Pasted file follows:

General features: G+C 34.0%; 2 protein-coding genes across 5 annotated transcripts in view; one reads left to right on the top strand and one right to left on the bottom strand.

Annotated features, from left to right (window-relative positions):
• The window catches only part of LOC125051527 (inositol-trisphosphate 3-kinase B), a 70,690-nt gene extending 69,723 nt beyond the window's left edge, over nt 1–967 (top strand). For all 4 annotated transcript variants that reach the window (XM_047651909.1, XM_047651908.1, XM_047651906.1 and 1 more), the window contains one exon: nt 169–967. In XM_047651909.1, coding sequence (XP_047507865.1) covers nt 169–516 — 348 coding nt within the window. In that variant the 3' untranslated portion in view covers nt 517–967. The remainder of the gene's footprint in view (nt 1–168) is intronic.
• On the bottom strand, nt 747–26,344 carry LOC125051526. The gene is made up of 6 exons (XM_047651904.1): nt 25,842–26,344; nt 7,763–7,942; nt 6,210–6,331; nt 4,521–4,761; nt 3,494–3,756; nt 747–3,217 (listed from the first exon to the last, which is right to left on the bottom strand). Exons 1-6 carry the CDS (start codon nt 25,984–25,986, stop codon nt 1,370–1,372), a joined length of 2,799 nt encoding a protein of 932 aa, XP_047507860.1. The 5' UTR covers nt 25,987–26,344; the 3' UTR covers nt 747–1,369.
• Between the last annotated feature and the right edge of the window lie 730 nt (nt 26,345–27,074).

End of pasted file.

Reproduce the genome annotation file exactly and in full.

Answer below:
General features: G+C 34.0%; 2 protein-coding genes across 5 annotated transcripts in view; one reads left to right on the top strand and one right to left on the bottom strand.

Annotated features, from left to right (window-relative positions):
• The window catches only part of LOC125051527 (inositol-trisphosphate 3-kinase B), a 70,690-nt gene extending 69,723 nt beyond the window's left edge, over nt 1–967 (top strand). For all 4 annotated transcript variants that reach the window (XM_047651909.1, XM_047651908.1, XM_047651906.1 and 1 more), the window contains one exon: nt 169–967. In XM_047651909.1, coding sequence (XP_047507865.1) covers nt 169–516 — 348 coding nt within the window. In that variant the 3' untranslated portion in view covers nt 517–967. The remainder of the gene's footprint in view (nt 1–168) is intronic.
• On the bottom strand, nt 747–26,344 carry LOC125051526. The gene is made up of 6 exons (XM_047651904.1): nt 25,842–26,344; nt 7,763–7,942; nt 6,210–6,331; nt 4,521–4,761; nt 3,494–3,756; nt 747–3,217 (listed from the first exon to the last, which is right to left on the bottom strand). Exons 1-6 carry the CDS (start codon nt 25,984–25,986, stop codon nt 1,370–1,372), a joined length of 2,799 nt encoding a protein of 932 aa, XP_047507860.1. The 5' UTR covers nt 25,987–26,344; the 3' UTR covers nt 747–1,369.
• Between the last annotated feature and the right edge of the window lie 730 nt (nt 26,345–27,074).